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Franklin Barbecue Book

Curious, has anyone purchased or looked through the Franklin BBQ "Manifesto" cook book?  thanks in advance
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Comments

  • lousubcaplousubcap Posts: 16,771
    edited November 2017
    Try the search function here with "barbeque with Franklin book" as the topic.  You will get plenty of hits.  It's been out for a couple of years.
    Short answer to your question-yes.  
    Louisville;  L & S BGEs, PBC, Lang 36; Burnin' wood in the neighbourhood. # 38 for the win.  Life is too short for light/lite beer.  
  • bgebrentbgebrent Posts: 16,485
    No.  But he knows his shid based on his cooker.  Different set up from an egg.
    Sandy Springs & Dawsonville Ga
  • lousubcaplousubcap Posts: 16,771
    @bgebrent- you can answer "No" from your personal perspective but that is not the question that was asked...  ;)
    Louisville;  L & S BGEs, PBC, Lang 36; Burnin' wood in the neighbourhood. # 38 for the win.  Life is too short for light/lite beer.  
  • bgebrentbgebrent Posts: 16,485
    lousubcap said:
    @bgebrent- you can answer "No" from your personal perspective but that is not the question that was asked...  ;)
    Yes, yes I can Cap.
    Sandy Springs & Dawsonville Ga
  • It's an interesting read.
    The problem with a problem is that you don't know it's a problem until it's a problem.
  • kl8tonkl8ton Posts: 2,296
    victor1 said:
    Curious, has anyone purchased or looked through the Franklin BBQ "Manifesto" cook book?  thanks in advance
    Yes
    Read it cover to cover.  I liked it.
    LBGE - 36Blackstone
    Grand Rapids MI
  • bgebrentbgebrent Posts: 16,485
    It's an interesting read.
    Worthy of Louisiana-Lafayette?
    Sandy Springs & Dawsonville Ga
  • SoCalTimSoCalTim Posts: 2,155
    I really enjoyed his story, he actually is no different that you or me. Just a normal guy - i thoroughly enjoyed hearing how he got started, his mistakes and triumphs. 

    On a SoCalTim scale of 1 to 5 stars ... I give it 5 stars.
    I've slow smoked and eaten so much pork, I'm legally recognized as being part swine - Chatsworth Ca.
  • HeavyGHeavyG Posts: 4,936
    I enjoyed it and am glad to have added it to the collection.
    Camped out in the (757/804)
  • bgebrent said:
    It's an interesting read.
    Worthy of Louisiana-Lafayette?

    Yes sir...close enough to have learned how to peel crawfish at the age of 2.
    The problem with a problem is that you don't know it's a problem until it's a problem.
  • whldchwhldch Posts: 98
    Read it, liked it. Went back over parts of it for a few cooks.
  • TeefusTeefus Posts: 603
    I bought it for my Son in Law. A cursory reviews suggests it's more a narrative on his development in BBQ and Smoking, but it does have some interesting "how do" included.
    Michiana, South of the border.
  • Received as a holiday gift and read it cover to cover.  It's chock full of interesting info on approach and process, in an Aaron Franklin Humble Zen Master sort of way -- not so much a "how to" or usable recipes.  I'm not about to follow his instructions to build a stick burner, but I found myself totally engrossed in how he does it.  And I'm sure I'm a better egger/bbq'er for having read the book.  That could be a function of how much room I have to grow.  But the book rocked and I'd recommend it to anyone who eggs.  Also makes an awesome gift.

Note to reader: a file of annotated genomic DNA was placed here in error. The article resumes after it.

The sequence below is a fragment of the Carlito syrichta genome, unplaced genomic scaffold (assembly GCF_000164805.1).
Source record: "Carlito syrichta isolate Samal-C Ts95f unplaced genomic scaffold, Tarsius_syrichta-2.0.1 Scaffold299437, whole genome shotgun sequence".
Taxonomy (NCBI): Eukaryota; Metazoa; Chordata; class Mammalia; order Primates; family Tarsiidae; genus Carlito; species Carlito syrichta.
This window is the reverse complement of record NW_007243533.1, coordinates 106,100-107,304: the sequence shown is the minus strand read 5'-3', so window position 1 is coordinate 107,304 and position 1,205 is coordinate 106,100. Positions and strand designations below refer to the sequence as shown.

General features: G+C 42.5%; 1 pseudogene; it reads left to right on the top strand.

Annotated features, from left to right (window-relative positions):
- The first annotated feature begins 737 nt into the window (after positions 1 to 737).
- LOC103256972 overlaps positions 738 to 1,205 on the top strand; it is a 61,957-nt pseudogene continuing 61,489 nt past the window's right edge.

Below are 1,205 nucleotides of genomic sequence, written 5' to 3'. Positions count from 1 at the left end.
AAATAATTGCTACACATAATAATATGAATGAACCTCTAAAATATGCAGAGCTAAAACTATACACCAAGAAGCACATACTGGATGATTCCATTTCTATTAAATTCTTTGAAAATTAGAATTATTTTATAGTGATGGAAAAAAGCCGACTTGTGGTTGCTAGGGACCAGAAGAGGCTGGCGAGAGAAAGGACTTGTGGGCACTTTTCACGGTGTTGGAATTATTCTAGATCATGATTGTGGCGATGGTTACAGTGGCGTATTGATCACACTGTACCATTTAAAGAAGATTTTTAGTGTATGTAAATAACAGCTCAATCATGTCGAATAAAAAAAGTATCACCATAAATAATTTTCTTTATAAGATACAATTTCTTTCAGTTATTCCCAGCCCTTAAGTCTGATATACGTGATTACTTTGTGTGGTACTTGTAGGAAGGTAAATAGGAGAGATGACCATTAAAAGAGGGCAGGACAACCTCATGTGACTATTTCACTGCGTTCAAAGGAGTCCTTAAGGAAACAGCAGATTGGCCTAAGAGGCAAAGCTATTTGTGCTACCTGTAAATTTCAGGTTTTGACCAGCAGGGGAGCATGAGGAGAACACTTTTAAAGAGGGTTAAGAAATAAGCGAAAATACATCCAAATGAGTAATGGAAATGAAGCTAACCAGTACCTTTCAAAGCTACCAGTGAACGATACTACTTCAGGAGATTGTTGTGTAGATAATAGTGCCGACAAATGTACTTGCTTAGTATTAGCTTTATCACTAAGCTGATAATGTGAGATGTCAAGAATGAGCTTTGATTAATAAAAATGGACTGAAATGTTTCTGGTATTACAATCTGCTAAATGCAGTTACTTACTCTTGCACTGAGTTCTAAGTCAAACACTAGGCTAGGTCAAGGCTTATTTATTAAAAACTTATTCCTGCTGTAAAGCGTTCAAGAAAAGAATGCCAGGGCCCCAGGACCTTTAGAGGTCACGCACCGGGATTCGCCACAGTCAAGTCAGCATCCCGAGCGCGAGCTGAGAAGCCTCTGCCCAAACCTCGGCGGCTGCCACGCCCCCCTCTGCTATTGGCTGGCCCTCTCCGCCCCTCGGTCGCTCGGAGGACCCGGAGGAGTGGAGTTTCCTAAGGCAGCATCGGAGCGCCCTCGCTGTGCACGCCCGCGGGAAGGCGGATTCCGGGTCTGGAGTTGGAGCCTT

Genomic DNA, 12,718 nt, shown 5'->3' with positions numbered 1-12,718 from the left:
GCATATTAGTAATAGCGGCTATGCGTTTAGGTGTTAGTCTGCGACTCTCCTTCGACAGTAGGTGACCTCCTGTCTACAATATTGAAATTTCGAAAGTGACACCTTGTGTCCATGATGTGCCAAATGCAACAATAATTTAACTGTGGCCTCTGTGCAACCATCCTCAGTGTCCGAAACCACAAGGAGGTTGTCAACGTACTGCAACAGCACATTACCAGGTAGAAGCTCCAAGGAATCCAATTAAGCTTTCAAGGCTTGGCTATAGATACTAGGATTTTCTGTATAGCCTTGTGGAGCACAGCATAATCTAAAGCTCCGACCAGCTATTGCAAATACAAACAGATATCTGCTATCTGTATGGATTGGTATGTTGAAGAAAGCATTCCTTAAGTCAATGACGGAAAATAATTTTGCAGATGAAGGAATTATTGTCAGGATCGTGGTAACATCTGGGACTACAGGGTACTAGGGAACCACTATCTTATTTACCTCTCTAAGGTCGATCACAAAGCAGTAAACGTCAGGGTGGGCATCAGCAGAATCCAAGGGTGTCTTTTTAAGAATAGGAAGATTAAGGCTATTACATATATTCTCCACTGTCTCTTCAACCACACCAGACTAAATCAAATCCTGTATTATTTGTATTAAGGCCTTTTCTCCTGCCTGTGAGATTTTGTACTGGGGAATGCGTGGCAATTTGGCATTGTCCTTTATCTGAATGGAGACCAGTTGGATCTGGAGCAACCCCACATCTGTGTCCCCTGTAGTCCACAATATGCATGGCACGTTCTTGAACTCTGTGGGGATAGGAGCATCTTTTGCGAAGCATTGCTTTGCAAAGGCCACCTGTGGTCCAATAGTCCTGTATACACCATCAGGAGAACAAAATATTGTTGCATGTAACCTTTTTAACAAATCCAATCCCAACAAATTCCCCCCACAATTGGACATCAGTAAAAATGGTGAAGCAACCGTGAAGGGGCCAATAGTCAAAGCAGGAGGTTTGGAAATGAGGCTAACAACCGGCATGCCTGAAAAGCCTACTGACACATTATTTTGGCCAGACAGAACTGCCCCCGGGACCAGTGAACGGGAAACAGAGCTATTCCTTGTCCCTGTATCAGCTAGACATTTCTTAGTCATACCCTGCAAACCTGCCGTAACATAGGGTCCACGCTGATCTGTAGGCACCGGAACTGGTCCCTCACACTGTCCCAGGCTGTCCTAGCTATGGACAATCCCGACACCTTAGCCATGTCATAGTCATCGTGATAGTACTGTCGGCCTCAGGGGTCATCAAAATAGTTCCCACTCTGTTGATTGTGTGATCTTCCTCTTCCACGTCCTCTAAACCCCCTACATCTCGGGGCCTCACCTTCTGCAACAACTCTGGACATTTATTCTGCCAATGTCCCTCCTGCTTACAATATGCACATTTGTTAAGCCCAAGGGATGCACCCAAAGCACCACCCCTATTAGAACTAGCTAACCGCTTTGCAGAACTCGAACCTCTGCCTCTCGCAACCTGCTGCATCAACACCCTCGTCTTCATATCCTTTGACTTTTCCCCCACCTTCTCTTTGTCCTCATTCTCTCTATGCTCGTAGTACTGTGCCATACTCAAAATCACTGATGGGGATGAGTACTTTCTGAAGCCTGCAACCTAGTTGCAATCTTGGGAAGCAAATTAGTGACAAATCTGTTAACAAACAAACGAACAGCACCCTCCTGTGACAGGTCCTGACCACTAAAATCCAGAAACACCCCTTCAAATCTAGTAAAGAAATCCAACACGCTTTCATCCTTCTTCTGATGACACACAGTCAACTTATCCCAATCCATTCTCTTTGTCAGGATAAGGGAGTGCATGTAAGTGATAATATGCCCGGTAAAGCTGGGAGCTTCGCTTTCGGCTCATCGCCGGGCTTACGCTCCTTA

It's a 302 thing . . .
  • blastingblasting Posts: 5,502
    Yes, excellent read, but not what many were expecting.  It's not a cookbook. 



    Phoenix 
  • westernbbqwesternbbq Posts: 2,142
    Yep, got it for  Christmas.   Love the guy's passion and obsession with Q

  • Yep.  One of the rare cookbooks I've read cover to cover.
  • Excellent book.  The only annoying part of it is that now everybody says you have to cook a brisket until it's 203 internal temp!  They skip over the "probes like buttah" part... 
    Milton, GA 
    XL BGE & FB300
  • DoubleEggerDoubleEgger Posts: 11,958
    To say its a cook book is a stretch. More of a biography than anything else in my opinion. 
  • SoCalTimSoCalTim Posts: 2,155
    I think what I want to know, what i've always wondered is, how or what does he do to make the best brisket on the planet?

    Serious question, does he buy beef no one else is able to buy? Does he use pits no one else has access to? Does he use a secret technique no one else knows about?

    There are quite a few seasoned experienced pitmaster's who run their own restaurants in Central Tx, how is he better than them?

    Hopefully someday I'll take the trek to Austin to find out for myself.
    I've slow smoked and eaten so much pork, I'm legally recognized as being part swine - Chatsworth Ca.
  • EggMcMicEggMcMic Posts: 310
    Yep, I enjoyed it, but like others it is more of a story of his life than a 'how-to'. Regardless, it is a good read and there are some things to be learned from it.
    EggMcMcc
    Central Illinois
    First L BGE July 2016, RecTec, Traeger, Weber, Campchef
    Second BGE, a MMX, February 2017
    Third BGE, another large, May, 2017
    Added another griddle (BassPro) December 2017
  • lousubcaplousubcap Posts: 16,771
    edited November 2017
    @SoCalTim - Disclaimer-not from or live in Central Texas so this is just a collection of a few thoughts and observations.  Let me say that I did make a pilgrimage to the Austin in Dec 2016 just to experience the brisket and see some of the processes at play.
    If you are not a true brisket aficionado (or even if you are...) then you would be hard pressed to tell the difference in the briskets I had at Franklin's, Valentina's or La barbeque (unless it was a side-by-side happening).  They are all top tier. I did try a few others but there was a drop-off IMO. 
    The texture was great, with the only taste difference the bark.  The level of pepper to salt ratio was the main bark discriminator.  I preferred the bark at Valentina's.